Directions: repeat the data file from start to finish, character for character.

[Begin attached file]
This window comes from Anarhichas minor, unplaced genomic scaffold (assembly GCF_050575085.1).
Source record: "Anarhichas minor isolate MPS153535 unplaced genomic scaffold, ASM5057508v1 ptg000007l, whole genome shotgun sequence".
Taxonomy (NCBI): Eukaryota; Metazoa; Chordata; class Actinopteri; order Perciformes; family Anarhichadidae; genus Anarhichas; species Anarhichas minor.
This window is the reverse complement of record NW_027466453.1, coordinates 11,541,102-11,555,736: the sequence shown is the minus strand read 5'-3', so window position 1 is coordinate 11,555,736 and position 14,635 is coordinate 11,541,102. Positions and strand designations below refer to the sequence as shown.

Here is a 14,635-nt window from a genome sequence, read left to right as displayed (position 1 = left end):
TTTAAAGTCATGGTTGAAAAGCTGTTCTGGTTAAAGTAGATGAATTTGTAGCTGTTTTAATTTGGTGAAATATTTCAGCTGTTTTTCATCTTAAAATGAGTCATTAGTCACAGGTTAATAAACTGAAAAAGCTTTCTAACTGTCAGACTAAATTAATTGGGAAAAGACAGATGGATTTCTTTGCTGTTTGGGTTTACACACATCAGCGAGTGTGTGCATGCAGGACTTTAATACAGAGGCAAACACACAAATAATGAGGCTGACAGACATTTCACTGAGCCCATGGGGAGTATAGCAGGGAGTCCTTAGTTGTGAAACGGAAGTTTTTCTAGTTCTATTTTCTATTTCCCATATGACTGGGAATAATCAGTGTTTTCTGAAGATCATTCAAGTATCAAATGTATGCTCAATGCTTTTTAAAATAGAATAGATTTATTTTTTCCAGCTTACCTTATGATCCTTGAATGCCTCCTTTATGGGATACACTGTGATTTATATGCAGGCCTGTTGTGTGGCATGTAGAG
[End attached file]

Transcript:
This window comes from Anarhichas minor, unplaced genomic scaffold (assembly GCF_050575085.1).
Source record: "Anarhichas minor isolate MPS153535 unplaced genomic scaffold, ASM5057508v1 ptg000007l, whole genome shotgun sequence".
Taxonomy (NCBI): Eukaryota; Metazoa; Chordata; class Actinopteri; order Perciformes; family Anarhichadidae; genus Anarhichas; species Anarhichas minor.
This window is the reverse complement of record NW_027466453.1, coordinates 11,541,102-11,555,736: the sequence shown is the minus strand read 5'-3', so window position 1 is coordinate 11,555,736 and position 14,635 is coordinate 11,541,102. Positions and strand designations below refer to the sequence as shown.

Here is a 14,635-nt window from a genome sequence, read left to right as displayed (position 1 = left end):
TTTAAAGTCATGGTTGAAAAGCTGTTCTGGTTAAAGTAGATGAATTTGTAGCTGTTTTAATTTGGTGAAATATTTCAGCTGTTTTTCATCTTAAAATGAGTCATTAGTCACAGGTTAATAAACTGAAAAAGCTTTCTAACTGTCAGACTAAATTAATTGGGAAAAGACAGATGGATTTCTTTGCTGTTTGGGTTTACACACATCAGCGAGTGTGTGCATGCAGGACTTTAATACAGAGGCAAACACACAAATAATGAGGCTGACAGACATTTCACTGAGCCCATGGGGAGTATAGCAGGGAGTCCTTAGTTGTGAAACGGAAGTTTTTCTAGTTCTATTTTCTATTTCCCATATGACTGGGAATAATCAGTGTTTTCTGAAGATCATTCAAGTATCAAATGTATGCTCAATGCTTTTTAAAATAGAATAGATTTATTTTTTCCAGCTTACCTTATGATCCTTGAATGCCTCCTTTATGGGATACACTGTGATTTATATGCAGGCCTGTTGTGTGGCATGTAGAG